A group of 29 researchers, led by a team from the London School of Hygiene and Tropical Medicine, who evaluated a global malaria treatment subsidy – AMFm – reported in The Lancet that it has had a considerable impact in a brief space of time.

They acknowledged, however, that the program has been “highly controversial”.

Oxfam, a major charity organization, last week described the Affordable Medicines Facility-Malaria as a “dangerous distraction from effective public health measures”. It says that a program which was designed as a “silver bullet” to combat malaria may, in fact, be putting lives at risk.

Oxfam claims that the medications are being distributed by unqualified shopkeepers and hawkers, and not qualified health workers. Oxfam published a study titled “Salt, Sugar and Malaria pills”.

The 29 researchers in this Lancet report say the scheme reduced the price of medications and led to more treatment for malaria. A large number of American experts say that the scheme should include data on outcomes.

Malaria is one of the major killers globally. Estimates for malaria mortality in May 2012 were doubled to 1.2 million deaths annually. For those who need it the most, the use of the best treatments for malaria continues to be inadequate. Experts are becoming concerned about the emergence of resistant malaria – malaria for which current treatments do not work. Some are becoming resistant to the most powerful anti-malarial drugs.

The Affordable Medicines Facility-malaria (AMFm) was launched by the Global Fund in 2010. It consists of a series of pilot programs that are applied nationally in each country, and is aimed at providing access to more people, including the use of quality-assured QAACTs (quality-assured artemisinin based combination therapies), and reduce artemisinin-alone therapies for treating malaria.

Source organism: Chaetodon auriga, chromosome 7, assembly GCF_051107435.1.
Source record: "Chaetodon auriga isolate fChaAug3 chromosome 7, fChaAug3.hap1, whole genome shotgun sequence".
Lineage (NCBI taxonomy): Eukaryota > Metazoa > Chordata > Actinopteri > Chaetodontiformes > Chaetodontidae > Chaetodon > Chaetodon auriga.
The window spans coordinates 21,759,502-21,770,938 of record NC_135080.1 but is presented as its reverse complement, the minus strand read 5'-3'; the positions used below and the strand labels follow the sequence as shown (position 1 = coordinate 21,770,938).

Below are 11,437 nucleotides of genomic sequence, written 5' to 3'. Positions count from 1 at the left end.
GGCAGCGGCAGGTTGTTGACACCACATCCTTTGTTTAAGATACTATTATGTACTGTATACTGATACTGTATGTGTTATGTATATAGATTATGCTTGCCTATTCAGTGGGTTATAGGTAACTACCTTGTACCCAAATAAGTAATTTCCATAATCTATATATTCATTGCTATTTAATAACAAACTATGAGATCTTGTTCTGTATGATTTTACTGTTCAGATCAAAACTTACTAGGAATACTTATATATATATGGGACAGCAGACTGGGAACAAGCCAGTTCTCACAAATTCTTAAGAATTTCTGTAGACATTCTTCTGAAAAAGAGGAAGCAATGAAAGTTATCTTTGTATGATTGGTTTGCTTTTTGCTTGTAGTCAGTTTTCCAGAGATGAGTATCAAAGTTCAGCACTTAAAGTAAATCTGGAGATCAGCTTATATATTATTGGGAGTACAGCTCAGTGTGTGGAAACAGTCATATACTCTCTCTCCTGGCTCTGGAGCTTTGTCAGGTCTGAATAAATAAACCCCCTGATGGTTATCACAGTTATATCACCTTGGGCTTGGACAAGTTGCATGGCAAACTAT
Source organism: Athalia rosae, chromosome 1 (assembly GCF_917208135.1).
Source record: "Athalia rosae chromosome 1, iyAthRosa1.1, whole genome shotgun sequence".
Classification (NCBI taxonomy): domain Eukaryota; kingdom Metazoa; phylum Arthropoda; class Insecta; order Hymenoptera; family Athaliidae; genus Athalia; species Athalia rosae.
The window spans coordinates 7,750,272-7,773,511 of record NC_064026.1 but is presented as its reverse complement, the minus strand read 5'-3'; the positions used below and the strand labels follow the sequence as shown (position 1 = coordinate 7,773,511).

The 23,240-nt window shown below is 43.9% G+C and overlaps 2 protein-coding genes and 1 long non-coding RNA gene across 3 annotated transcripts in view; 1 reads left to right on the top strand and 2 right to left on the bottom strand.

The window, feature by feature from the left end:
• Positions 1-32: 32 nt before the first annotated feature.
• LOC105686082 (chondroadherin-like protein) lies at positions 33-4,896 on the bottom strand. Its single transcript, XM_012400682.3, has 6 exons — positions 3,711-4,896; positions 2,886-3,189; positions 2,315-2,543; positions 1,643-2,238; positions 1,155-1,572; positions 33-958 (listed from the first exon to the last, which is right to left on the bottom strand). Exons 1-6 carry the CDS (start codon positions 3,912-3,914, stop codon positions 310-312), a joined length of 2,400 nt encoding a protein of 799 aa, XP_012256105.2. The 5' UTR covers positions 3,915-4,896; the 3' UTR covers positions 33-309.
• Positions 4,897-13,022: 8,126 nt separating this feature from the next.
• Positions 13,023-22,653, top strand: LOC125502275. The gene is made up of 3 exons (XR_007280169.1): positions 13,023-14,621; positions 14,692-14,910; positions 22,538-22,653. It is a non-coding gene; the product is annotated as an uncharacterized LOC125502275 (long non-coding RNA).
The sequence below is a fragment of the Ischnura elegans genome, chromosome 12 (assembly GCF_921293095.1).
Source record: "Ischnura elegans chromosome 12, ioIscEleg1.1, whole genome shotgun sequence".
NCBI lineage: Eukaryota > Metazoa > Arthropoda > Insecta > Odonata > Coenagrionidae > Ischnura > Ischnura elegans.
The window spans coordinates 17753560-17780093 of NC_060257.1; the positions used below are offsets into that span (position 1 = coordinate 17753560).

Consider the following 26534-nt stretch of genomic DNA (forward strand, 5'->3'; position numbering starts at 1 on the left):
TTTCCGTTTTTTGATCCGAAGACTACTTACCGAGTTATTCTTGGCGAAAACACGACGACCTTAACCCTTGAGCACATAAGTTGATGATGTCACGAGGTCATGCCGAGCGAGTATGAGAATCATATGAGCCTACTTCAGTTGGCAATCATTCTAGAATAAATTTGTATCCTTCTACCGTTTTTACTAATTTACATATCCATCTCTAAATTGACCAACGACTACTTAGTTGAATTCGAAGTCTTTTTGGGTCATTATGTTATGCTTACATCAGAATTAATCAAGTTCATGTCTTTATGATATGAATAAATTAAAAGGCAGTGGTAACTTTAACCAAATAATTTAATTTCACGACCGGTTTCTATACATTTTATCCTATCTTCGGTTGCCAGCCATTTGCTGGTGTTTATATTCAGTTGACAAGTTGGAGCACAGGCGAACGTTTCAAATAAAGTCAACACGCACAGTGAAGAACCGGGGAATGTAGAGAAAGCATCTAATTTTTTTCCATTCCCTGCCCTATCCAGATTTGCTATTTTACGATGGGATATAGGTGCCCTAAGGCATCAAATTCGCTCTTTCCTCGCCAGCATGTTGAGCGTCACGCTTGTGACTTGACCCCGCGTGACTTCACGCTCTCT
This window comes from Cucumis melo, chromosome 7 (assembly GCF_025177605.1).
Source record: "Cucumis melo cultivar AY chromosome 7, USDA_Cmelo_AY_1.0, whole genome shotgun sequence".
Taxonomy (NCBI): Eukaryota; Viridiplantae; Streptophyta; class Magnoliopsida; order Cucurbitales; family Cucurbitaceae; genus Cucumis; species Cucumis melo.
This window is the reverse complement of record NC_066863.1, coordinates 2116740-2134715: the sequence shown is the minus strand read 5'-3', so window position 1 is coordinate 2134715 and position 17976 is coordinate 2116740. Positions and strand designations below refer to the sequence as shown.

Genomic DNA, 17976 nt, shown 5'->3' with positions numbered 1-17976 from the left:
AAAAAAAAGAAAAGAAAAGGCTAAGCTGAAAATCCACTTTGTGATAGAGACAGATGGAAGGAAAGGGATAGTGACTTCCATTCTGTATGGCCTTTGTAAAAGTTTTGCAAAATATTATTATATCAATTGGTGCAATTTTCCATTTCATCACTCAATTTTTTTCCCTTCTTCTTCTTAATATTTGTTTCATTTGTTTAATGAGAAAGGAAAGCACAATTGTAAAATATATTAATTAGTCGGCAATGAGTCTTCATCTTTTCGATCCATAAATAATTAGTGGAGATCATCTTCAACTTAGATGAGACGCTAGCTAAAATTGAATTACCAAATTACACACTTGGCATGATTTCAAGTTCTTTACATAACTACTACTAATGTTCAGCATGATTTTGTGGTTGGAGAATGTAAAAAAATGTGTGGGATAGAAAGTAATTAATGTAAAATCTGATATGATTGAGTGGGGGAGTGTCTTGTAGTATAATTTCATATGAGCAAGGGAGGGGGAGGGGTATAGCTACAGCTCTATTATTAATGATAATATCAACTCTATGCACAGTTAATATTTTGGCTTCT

AMFm consists of the following :

  • Price negotiations with manufacturers
  • For each treatment bought, subsidies on the manufacturer price
  • Supporting interventions, including communications campaigns

The researchers focused on the effect of AMFm on QAACT price, availability and market share from 6 to 15 months after subsidized ACTs (artemisinin based combination therapies) were delivered in Tanzania, Uganda, Nigeria, Niger, Madagascar, Kenya and Ghana.

The authors gathered data from each country on nationally representative baseline and endpoint surveys of private and public sector outlets that kept stocks of antimalarial treatments. They used the Global Fund’s quality assurance policy to identify QAACTs, while fluctuations in availability, price and market share were determined against specific efficacy benchmarks 12 months after AMFm started.

Below are some highlights of their findings:

  • There were large increases in QAACT availability in all pilot schemes, except for Niger and Madagascar
  • Market shares rose from 15.9 to 40.3 percentage points, mainly due to changes in the private-for-profit sector
  • Large price cuts for QAACTs per adult equivalent dose occurred in the private for-profit sector in six of the pilots. Price falls ranged from $1.28 to $4.82
  • Oral artemisinin monotherapy market share dropped in Nigeria and Zanzibar, the two countries where market share was over 5% at the beginning of the project

The authors concluded:

“Subsidies combined with supporting interventions can be effective in rapidly improving availability, price, and market share of QAACTs, particularly in the private for-profit sector. Decisions about the future of AMFm should also consider the effect on use in vulnerable populations, access to malaria diagnostics, and cost-effectiveness.”

In sub-Saharan Africa and Southeast Asia, up to 42% of all anti-malaria drugs are either of poor quality or fake, researchers from the Fogarty International Center at the US National Institutes of Health in Bethesda, Maryland, reported in The Lancer (May 2012 issue).

The authors said that this problem is fueling the growth in drug resistant malaria.

Co-author, Dr Joel Breman, said “Poor quality antimalarial drugs are very likely to jeopardize the unprecedented progress and investments in control and elimination of malaria made in the past decade.” This latest study was funded by the Bill & Melinda Gates Foundation, and The Global Fund to Fight AIDS, Tuberculosis and Malaria.

Written by Christian Nordqvist